UDIA National has today unveiled the findings of new research and recommendations designed to support an extension and re-design of HomeBuilder given the extended economic downturn facing Australia as a result of COVID-19.
UDIA National has lodged a submission with the Commonwealth Government explaining how the loss of immigration and population growth will challenge the national economy. This results in a strong case for extending and modifying HomeBuilder to harness domestic demand to boost housing construction and economic growth.
The Commonwealth Government rightly recognised the crucial role played by the housing and construction sectors in boosting jobs, wages and activity when it launched HomeBuilder in June.
However, Australia now faces a sustained downturn in immigration and population growth, which usually fuel much of the nation’s economic prosperity and demand for new housing construction. That is why UDIA National sought to partner with Urbis to quantify the effect. Our research found:
Net Overseas Migration (NOM) accounts for 56 percent of Australia’s dwelling demand, with natural domestic population increases accounting for 44 percent
An average per annum reduction of over 50,000 homes per year will occur in the number of new homes being constructed over the next five years
$17.9 billion less direct gross value added (GVA) being contributed to the Australian economy between 2020 and 2025 from the loss in construction.
The research did however also find that the residual domestic demand is substantial and could play a crucial role in lifting Australia’s economy especially over the short to medium term. UDIA is now recommending a second tranche of funding to support HomeBuilder as well as design solutions to the Scheme to maximise the benefit.
These recommendations include:
Allocating an additional $1.25bn funding stream to support the construction of 50,000 new homes with an anticipated economic stimulus of at least $3 billion into the Australian economy;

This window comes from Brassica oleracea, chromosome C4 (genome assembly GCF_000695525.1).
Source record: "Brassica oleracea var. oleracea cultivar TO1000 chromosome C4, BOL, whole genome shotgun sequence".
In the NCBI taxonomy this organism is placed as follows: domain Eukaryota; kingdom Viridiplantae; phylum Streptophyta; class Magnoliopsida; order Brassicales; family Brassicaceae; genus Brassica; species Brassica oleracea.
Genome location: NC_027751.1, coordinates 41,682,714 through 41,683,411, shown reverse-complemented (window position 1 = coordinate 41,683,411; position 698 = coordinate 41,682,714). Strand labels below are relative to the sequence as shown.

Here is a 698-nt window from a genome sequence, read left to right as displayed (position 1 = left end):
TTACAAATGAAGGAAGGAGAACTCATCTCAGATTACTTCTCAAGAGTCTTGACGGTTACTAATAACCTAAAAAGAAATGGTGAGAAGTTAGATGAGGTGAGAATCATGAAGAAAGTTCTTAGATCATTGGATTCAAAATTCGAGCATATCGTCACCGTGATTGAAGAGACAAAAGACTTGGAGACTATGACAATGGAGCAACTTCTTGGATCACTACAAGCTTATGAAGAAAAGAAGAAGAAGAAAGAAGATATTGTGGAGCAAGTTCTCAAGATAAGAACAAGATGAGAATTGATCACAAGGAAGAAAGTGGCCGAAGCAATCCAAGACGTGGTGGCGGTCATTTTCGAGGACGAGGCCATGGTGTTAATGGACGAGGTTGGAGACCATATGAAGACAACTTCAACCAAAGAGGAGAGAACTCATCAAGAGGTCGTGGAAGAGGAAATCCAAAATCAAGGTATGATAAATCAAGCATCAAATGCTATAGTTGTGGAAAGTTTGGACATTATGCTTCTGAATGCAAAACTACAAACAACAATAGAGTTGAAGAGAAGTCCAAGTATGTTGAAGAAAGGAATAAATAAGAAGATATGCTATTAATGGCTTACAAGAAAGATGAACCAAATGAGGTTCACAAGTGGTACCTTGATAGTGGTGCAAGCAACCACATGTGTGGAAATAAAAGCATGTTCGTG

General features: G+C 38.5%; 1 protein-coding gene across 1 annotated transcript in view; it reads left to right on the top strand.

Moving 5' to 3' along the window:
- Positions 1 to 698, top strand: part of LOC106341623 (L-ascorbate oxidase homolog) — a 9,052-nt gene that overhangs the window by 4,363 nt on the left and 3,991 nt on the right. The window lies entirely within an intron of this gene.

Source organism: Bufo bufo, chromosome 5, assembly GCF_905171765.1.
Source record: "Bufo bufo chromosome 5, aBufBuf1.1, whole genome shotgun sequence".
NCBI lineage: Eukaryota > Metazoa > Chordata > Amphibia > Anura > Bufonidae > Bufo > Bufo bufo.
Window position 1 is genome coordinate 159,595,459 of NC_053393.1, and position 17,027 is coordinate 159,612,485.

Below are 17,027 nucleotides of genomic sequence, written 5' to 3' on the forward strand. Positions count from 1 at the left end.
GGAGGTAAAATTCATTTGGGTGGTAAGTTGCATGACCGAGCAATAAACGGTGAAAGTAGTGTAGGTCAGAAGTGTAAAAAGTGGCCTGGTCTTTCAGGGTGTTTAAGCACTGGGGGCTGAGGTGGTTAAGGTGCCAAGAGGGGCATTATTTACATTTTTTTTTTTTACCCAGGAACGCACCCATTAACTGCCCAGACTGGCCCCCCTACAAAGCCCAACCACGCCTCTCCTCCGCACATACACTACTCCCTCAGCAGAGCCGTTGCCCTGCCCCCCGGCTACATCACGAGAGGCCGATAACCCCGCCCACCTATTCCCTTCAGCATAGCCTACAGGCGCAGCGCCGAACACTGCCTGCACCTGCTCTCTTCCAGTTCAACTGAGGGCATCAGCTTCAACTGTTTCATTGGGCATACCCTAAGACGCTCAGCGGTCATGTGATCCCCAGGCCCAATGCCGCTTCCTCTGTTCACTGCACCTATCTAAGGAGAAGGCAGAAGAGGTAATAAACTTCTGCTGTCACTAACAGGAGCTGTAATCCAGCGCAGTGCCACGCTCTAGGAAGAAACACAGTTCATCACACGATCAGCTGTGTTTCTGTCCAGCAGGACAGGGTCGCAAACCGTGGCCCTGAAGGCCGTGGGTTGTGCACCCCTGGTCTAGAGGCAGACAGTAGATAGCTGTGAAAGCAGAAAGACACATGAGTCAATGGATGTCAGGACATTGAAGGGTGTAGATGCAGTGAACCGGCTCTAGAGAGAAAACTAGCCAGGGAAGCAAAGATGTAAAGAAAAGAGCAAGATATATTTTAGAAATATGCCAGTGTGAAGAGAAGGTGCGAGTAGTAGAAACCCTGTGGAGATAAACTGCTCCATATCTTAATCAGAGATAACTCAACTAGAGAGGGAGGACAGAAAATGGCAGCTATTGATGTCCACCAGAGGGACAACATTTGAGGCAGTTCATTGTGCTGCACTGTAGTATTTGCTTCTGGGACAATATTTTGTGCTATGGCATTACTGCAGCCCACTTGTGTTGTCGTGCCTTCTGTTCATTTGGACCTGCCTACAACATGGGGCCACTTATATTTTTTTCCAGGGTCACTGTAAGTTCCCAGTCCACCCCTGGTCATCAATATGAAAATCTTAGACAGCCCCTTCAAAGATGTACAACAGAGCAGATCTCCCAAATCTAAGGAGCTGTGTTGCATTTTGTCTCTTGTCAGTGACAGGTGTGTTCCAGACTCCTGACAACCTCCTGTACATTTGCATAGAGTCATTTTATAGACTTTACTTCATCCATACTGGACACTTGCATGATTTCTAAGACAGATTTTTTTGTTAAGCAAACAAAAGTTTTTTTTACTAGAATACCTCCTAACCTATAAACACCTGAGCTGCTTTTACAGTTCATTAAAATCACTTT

Adjust the timelines applying to the scheme to provide for greater participation by apartment, townhouse and land development projects that more appropriately mirrors housing demand within Australia by:
Extending the timeframes for building contract signing (or split or two-part contracts) or sales contracts (for 1-part contracts) to be entered into from December 31, 2020, by six months to June 30, 2021;
Extending the construction timeframes, depending on the nature of the project, with:
Detached housing to have a new commencement timeframe of December 31, 2021, and
Semi-detached and attached housing (ie: townhouse and apartments projects) to have a new commencement timeframe of December 31, 2022.
Redefining the definition of “commencement” to allow for flexibility which accounts for differences in staging, timing and triggers for detached, semi-detached and attached housing products.
Amending the definition of house and land price thresholds to remove land costs and in doing so, provide parity between new housing construction and renovation projects;
Increase the income thresholds of the scheme to capture a wider range of buyers, given the current limits reflect an approach tailored largely to first home buyers;
Providing for the construction of manufactured homes to be used in land lease community to be captured by the scheme, recognising their current exclusion due to requirements around certificate of title;
Extend the current grant’savailability in Victoria from December 31 for a further six months and allow for a subsequent extension of the start of the construction phase for a further six months in recognition of the effects of the severe, extended lockdown currently in place; and,
To ensure that there is no dislocation in the market, any new arrangements to the scheme’s application should be applied immediately from the date of announcement (rather than a latter date, which would risk seeing homebuyers freeze or delays decisions).
UDIA National has lodged its submission with the Commonwealth Government and is available here.
We look forward to engaging with the Government on its ongoing work to support Australia’s economic recovery.